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Ala./Fla. Border: Sifting Through the White Sand

"We have more beach now," says Mike Norman, a 20-year-old resident who was filling a plastic Gap bag with shells. "I see Pensacola being the same [after rebuilding], but it's not ready for tourists yet. Maybe in the spring."

The area is certainly not idle. Hotels, swarming with construction workers, are taking advantage of their closed doors to not just fix Ivan-related damage but also refurbish their properties. Some are banking on January or February reopening dates, and 700 of the 1,250 hotel rooms on Pensacola Beach should be booking guests by spring. (By comparison, about 85 percent of hotels are open in Pensacola proper, and 95 percent of its restaurants.) But with aid workers and the displaced still being housed at hotels, and a number of places condemned and scheduled to be razed, finding accommodations could be a challenge. To be sure, a tourism official from adjacent Perdido Key recommended looking in Mobile, Ala.: "It's only an hour away."


In Gulf Shores, Ala., the Pink Pony pub has been around since 1956 but was demolished by Ivan. It plans to rebuild. (Andrea Sachs -- The Washington Post)

STORM UPDATE
From washingtonpost.com at 12:00 AM

But Ivan was fickle, and because of that, some parts of Pensacola, such as Palafox Street and the Seville Historic District, were spared (relatively speaking). Damaged roof tiles at the T.T. Wentworth Jr. Museum; sopped carpeting at Jackson's, a white-tablecloth restaurant; a gash in the roof of the Museum of Commerce, part of Historic Pensacola Village -- nothing you can't pass off as wear and tear. And a stark contrast to the devastation just over the Three Mile Bridge.

The Jekyll-and-Hyde effect is also in play about 40 miles west in Gulf Shores and Orange Beach, Ala. Drive about two miles inland on Route 59 and you can still shop at the outlets, play a round of miniature golf or grab some gumbo at Lulu's restaurant on the Intracoastal Waterway. (The spot, owned by Jimmy Buffett's sister, set up a video loop of the hurricane; an unmoored barge crashed into its deck and kitchen.) Fort Morgan peninsula ducked Ivan, and its 10 miles of beach gleam like white diamonds.

"We played putt-putt ball -- that was like the only place open -- and the beach is here," says Darin Page, who drove down from Michigan for his weeklong honeymoon in Gulf Shores. "We pretty much did everything we could do in a day. But that's okay; we wanted a lazy vacation."

The newlyweds also cruised Gulf Beach Highway to view sights you'll never see on a tourist brochure: "wind-burnt" pine trees; sand pyramids pocked with furniture, up-ended cars and personal belongings; closed beaches that tempt but cannot be enjoyed. Just yet.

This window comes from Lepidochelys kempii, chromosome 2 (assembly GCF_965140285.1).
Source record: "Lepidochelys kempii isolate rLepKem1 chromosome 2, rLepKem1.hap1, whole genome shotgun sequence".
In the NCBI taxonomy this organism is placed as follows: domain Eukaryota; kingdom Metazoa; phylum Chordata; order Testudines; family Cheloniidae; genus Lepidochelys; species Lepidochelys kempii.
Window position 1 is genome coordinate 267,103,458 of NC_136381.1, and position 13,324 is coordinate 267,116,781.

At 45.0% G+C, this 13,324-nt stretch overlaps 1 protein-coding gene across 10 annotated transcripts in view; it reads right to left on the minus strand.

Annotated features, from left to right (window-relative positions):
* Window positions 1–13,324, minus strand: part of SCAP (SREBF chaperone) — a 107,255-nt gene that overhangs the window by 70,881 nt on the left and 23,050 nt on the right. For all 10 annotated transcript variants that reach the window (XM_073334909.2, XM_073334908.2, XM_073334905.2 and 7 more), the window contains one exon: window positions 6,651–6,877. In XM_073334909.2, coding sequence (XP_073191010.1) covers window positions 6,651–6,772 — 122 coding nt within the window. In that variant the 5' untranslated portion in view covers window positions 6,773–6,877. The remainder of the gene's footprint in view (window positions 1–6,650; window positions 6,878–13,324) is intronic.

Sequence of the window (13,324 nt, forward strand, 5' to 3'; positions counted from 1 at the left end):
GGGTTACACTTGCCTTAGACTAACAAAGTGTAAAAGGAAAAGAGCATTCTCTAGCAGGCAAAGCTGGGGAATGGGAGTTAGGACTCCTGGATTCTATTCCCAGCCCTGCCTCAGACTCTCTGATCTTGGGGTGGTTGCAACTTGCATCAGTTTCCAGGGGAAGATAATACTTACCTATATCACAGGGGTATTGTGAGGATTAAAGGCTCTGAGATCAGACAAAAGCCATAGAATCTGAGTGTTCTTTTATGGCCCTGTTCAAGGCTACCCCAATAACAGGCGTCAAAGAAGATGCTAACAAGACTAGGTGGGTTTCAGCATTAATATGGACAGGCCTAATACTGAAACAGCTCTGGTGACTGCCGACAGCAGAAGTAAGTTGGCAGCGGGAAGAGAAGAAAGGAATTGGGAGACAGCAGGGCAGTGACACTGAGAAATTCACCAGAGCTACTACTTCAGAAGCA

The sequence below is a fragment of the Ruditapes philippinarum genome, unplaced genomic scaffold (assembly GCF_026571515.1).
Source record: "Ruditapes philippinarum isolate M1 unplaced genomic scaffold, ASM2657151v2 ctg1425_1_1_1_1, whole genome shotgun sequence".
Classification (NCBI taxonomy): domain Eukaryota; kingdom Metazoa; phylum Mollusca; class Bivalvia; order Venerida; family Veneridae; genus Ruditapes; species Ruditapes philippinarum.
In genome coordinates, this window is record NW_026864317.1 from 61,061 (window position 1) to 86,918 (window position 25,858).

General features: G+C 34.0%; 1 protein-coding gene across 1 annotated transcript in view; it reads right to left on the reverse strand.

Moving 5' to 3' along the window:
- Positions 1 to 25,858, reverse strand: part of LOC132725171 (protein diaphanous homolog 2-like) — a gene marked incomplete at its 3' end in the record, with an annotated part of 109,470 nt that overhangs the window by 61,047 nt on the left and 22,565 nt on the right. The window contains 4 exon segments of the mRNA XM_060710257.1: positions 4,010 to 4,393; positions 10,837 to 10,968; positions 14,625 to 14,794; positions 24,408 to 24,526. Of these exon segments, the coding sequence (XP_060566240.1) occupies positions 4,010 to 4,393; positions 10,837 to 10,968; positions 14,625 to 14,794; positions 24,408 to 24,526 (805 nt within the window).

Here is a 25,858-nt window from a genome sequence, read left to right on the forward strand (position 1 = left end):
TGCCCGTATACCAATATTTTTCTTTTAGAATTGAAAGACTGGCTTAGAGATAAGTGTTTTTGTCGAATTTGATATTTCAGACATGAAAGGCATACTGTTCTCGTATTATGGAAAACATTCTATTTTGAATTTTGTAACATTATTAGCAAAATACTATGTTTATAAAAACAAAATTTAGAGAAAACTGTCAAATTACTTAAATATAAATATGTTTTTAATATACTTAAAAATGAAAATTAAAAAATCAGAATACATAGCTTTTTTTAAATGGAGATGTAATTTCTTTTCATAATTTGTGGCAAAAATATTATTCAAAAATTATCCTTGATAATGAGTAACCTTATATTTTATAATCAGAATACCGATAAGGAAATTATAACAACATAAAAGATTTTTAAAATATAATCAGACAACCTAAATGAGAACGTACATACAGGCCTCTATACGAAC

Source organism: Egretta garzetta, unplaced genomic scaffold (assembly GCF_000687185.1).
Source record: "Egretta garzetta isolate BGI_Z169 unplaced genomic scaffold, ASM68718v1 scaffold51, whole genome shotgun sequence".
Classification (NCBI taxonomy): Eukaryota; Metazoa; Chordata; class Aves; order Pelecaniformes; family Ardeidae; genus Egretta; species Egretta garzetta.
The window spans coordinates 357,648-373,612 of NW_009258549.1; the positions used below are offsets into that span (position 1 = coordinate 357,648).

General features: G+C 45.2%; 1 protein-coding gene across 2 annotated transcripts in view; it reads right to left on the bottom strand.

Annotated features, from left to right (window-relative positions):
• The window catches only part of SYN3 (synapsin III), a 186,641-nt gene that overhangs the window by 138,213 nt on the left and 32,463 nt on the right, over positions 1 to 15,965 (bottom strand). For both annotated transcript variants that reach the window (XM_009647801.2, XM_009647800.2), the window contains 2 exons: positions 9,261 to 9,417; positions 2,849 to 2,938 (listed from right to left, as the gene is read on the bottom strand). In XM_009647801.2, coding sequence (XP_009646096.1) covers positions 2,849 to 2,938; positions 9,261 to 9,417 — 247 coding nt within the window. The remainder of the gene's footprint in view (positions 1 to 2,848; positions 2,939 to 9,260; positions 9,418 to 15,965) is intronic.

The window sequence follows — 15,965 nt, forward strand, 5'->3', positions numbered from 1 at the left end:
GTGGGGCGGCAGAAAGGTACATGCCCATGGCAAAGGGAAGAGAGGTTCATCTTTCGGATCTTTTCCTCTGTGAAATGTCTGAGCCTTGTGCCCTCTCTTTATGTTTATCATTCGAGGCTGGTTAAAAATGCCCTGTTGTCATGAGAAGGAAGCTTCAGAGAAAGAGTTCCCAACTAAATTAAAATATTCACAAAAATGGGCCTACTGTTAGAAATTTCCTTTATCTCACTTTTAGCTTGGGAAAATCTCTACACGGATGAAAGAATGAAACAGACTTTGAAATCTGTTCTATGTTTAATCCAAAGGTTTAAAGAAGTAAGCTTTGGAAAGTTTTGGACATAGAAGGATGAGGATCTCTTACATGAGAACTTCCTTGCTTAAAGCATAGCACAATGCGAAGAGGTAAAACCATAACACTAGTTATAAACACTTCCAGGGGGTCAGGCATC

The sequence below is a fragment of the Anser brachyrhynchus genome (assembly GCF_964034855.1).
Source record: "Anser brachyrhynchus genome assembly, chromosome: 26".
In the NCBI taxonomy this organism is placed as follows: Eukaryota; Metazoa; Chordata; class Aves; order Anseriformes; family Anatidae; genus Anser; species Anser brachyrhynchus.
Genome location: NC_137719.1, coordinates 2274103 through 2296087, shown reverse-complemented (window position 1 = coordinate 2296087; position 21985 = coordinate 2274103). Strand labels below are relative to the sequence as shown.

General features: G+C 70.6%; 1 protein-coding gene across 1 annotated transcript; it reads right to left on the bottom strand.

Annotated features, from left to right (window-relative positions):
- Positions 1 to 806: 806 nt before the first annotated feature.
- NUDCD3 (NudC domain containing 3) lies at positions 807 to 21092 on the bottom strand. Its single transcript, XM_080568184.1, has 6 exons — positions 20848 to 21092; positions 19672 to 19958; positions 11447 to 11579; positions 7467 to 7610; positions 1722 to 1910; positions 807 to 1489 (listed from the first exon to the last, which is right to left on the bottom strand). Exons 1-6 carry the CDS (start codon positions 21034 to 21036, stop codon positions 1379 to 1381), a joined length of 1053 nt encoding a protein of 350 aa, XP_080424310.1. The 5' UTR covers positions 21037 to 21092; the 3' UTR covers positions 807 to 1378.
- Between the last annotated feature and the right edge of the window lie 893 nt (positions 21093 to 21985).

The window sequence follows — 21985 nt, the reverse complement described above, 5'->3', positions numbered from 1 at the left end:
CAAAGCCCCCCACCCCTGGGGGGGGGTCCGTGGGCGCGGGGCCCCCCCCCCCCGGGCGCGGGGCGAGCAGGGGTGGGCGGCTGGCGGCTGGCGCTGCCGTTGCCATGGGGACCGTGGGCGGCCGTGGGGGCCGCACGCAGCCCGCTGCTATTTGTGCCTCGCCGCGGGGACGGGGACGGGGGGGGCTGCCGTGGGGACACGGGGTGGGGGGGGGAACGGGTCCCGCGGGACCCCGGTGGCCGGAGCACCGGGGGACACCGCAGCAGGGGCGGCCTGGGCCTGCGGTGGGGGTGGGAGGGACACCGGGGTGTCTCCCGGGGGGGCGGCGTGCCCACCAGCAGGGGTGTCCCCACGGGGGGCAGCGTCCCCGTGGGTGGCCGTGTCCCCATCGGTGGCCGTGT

"We have a chance now to fix it up and make it better than before," says Bebe Gauntt of the Alabama Gulf Coast Convention & Visitors Bureau, who speculates the area will be 80 percent open by summer. "The scenery will be different, but it will still have the same charm."

Details: Alabama/Florida Border

GETTING THERE: There are no nonstop flights to any of the major towns along Florida's Panhandle. You can fly into either Destin or Pensacola on most of the major carriers. Delta, for example, flies from BWI to Pensacola, via Atlanta, for about $230 round trip. Other carriers, as well as flights to Destin, are in the same price range.

From the Pensacola airport, Pensacola Beach is less than 15 minutes by car, and the Emerald Coast and Alabama's Gulf Coast are about 45 miles to the east and west, respectively.

DEALS: The Panhandle region has a mix of deals influenced partly by the hurricane, partly by the winter off-season. Emerald Coast's tourism Web site (see below) lists a number of bargains. Among them: 25 percent off a room at the Four Points by Sheraton, including two breakfast buffets, from $75 a night (good through December; based on availability); and a fourth-night-free offer at the Holiday Surf and Racquet Club (winter rates from $83; good through Feb. 28).

In Gulf Shores, Ala., the just-reopened Phoenix All-Suites (201 E. Beach Blvd., 800-594-9685, www.phoenixallsuites.com) offers a low rate of $77, down from a summer high of $268, for one-bedroom suites with full kitchens and a balcony overlooking the Gulf of Mexico (and the storm-battered Pink Pony restaurant and bar). The visitors bureau's Web site (see below) also lists specials beyond accommodations, including attractions and dining.

In Pensacola, golf packages are on sale for $49 per person per night, including a double room at the Best Western Pensacola Beach (room usually from $69), greens fees and cart at a choice of courses, and breakfast. Valid Jan. 1-31; book at 800-477-4833, www.destinygolf.com. Also, Portofino, a luxury rental property and spa on the gulf set to open April 1, is offering 15 percent off stays of three nights or more. Nightly spring rates start at $196. Book by April 1; good till Aug. 7. Info: 866-478-4306, theportofino.com/cvb.

INFO: Emerald Coast Convention & Visitors Bureau, 800-322-3319, www.destin-fwb.com. Pensacola Convention and Visitors Bureau, 800-874-1234, www.visitpensacola.com. Alabama Gulf Coast Convention & Visitors Bureau, 800-745-SAND, www.gulfshores.com. -- Andrea Sachs


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